His voice sent shivers down her spine, tingling with possibilities previously thought unattainable. "Stop what?"
"Stop that," he repeated, almost petulant, and when she glanced at him, his face was red. "M-my hands are dirty."
"No they're not," she said, annoyed at his impracticality but mostly focusing on the fact that his fingers were curling towards hers. "I just healed them with water. What are you afraid of?"
"Afraid?" he said, and for a moment they looked at each other, and Katara thought perhaps he was afraid, and hell, she would be lying if she thought jumping into unknown territory without a star chart was the easiest thing she'd ever done. But she'd seen the prince—rescued him, fought beside him, fought with him, fought for him, dreamed about him, wished—and she knew that drawing back now would kill her, and she thought maybe it might kill him too.
Still, wouldn't do to make this seem like any sort of serious adventure; had to take him through the sublight paces, first. "You're trembling," she pointed out, although frankly she was too.
"Am—" in one deft movement he tilted up her chin, and then there they were, their faces inches apart, and his good eye went wide as he realized what he had done "—not."
She searched his face, and then said, "I think you like me because I'm a peasant. You haven't had enough peasants in your life."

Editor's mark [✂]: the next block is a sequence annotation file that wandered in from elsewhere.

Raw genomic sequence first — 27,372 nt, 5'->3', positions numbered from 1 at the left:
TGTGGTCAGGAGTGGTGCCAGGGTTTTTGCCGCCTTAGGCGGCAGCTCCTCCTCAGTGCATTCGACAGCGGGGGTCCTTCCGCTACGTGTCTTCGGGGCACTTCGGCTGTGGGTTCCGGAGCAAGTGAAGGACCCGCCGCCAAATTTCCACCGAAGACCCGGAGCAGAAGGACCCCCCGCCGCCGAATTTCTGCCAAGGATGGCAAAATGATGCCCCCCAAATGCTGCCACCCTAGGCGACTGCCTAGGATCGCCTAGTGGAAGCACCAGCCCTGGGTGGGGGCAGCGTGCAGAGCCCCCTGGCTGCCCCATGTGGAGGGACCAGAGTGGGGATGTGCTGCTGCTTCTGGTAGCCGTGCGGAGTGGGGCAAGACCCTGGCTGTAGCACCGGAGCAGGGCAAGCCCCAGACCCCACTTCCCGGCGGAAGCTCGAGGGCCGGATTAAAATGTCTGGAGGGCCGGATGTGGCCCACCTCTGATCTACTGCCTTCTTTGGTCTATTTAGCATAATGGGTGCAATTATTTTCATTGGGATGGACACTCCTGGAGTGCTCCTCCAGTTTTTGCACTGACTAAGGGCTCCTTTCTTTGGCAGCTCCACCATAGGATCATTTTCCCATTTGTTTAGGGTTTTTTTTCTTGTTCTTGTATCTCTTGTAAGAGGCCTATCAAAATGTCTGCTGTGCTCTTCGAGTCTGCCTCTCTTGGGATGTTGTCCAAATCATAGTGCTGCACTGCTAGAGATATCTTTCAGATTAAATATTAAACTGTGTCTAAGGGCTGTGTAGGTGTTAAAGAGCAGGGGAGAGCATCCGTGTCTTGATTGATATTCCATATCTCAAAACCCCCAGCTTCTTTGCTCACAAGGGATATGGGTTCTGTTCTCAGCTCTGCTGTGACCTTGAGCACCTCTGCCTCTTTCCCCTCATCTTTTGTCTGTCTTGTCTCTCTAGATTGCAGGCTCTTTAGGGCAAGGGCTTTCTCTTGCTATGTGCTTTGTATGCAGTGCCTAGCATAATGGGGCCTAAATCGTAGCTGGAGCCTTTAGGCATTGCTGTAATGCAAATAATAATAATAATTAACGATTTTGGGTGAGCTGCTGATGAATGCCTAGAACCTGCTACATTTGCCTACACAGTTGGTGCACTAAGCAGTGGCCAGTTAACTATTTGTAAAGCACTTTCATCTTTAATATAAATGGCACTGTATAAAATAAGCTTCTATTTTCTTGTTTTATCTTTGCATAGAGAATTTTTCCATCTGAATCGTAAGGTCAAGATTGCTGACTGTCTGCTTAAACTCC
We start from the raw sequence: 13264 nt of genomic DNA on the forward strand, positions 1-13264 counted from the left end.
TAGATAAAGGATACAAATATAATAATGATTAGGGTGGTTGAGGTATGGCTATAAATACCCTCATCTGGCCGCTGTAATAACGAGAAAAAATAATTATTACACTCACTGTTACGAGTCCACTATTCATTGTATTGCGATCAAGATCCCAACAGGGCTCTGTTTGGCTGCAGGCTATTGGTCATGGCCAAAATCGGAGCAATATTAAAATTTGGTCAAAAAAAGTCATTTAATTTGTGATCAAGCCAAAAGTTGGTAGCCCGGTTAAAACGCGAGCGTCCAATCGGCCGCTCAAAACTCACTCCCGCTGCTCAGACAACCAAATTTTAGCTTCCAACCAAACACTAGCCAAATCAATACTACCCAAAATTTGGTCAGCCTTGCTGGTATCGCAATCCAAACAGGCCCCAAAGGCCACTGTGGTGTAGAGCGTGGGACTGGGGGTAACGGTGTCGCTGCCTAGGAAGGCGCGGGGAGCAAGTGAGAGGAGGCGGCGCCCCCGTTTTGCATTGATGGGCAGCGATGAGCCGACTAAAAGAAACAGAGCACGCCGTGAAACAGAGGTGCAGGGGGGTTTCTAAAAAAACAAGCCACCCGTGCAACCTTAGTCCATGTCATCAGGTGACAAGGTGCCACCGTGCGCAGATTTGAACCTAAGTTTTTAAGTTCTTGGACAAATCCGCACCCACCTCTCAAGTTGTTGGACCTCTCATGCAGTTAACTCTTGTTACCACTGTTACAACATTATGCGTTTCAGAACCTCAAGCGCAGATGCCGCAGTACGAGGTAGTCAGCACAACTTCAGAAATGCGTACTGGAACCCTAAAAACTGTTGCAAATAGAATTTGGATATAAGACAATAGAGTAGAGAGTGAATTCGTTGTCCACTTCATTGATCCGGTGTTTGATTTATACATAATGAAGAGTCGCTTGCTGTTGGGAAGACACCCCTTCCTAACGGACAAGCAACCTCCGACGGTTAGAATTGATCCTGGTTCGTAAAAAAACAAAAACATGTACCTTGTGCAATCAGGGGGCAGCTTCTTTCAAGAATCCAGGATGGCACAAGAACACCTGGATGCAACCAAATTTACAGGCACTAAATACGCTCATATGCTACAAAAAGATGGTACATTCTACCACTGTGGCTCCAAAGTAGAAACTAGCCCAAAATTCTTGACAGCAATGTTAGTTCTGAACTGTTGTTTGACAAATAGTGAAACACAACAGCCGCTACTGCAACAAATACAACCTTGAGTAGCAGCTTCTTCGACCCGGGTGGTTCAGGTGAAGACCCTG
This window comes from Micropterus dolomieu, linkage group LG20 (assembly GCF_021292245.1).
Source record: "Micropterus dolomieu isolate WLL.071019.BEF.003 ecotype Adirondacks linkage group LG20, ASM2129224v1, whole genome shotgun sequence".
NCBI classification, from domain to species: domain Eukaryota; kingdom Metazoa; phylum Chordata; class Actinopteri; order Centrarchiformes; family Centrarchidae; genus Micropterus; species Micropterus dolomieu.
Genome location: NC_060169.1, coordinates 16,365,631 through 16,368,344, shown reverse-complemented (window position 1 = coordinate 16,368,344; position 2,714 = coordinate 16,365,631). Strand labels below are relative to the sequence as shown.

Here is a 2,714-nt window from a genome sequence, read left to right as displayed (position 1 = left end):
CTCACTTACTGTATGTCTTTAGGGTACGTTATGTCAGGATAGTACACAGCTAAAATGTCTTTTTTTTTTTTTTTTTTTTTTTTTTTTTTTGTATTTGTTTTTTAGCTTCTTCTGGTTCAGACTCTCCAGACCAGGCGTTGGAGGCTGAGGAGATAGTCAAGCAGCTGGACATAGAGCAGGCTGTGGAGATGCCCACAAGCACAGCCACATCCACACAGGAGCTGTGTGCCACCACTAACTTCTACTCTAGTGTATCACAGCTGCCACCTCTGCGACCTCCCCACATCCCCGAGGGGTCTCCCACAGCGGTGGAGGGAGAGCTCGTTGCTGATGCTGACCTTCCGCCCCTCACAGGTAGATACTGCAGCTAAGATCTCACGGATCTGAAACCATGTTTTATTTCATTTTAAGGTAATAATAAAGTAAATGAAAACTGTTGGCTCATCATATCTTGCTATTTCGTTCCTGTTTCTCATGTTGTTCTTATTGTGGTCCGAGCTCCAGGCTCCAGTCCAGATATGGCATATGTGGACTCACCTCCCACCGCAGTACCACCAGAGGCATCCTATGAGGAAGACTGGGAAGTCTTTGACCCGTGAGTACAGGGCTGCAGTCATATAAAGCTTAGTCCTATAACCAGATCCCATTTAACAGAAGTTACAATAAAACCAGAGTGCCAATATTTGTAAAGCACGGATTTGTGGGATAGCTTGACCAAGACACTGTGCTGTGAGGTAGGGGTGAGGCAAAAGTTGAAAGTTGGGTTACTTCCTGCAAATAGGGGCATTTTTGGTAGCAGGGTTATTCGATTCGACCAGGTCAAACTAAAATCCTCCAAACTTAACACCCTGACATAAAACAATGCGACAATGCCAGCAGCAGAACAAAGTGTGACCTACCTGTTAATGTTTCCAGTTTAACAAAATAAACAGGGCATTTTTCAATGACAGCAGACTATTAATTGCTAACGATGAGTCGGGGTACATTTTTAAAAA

"I happen," he said, as she slowly raised herself on her tiptoes, "to like nice girls."
"I'm a nice girl."
"No, you're not," he said, and the heat of his voice was enough to lift her the last few centimeters. "You're—"
And then they were kissing, and stars they were kissing and Katara knew that this was exactly what all the fighting and the hostility had been building up to, this moment with her hands in his hair and his cradling her neck, and he was turning out to be a surprisingly good kisser considering she'd never heard any tale of his having any non-military exploits, and part of her was already warning herself that she could not afford any entanglements at this point in the game no matter how perfect and wonderful and exactly everything she had—
"Captain! Captain!" Somewhere beyond the sound of her blood rushing through her ears and Zuko's breath rasping with hers, SU-K1 was calling for her. It would figure, she thought vaguely, the droid's voice would be that piercing. "I've isolated the reverse power flux coupling!"
It took a moment for her to disentangle herself—she caught a glimpse of Zuko staring at her with something between wide-eyed happiness and utter confusion—and as she turned towards SU-K1 she felt his arms dropping away from her. The droid's strangely painted metallic features stared back at her with an expression that was supposed to be pleasant and non-threatening but which now appeared to be a giant target just aching to connect with her fist. She opened her mouth, closed it, licked her lips, and finally said, "Thank you."
"Oh, you're welcome, captain," SU-K1 said. "I'll go inform Sokka. No doubt he will be very pleased."
"Great," Katara said, turning back to Zuko, only to see him slipping out the door behind her. Damn.
Still, he could pretend to forget glances, touches, heated exchanges in back corridors—but even he couldn't be so high-minded as to forget a kiss. And it was a small ship, so he couldn't hide from her forever. She'd catch him again.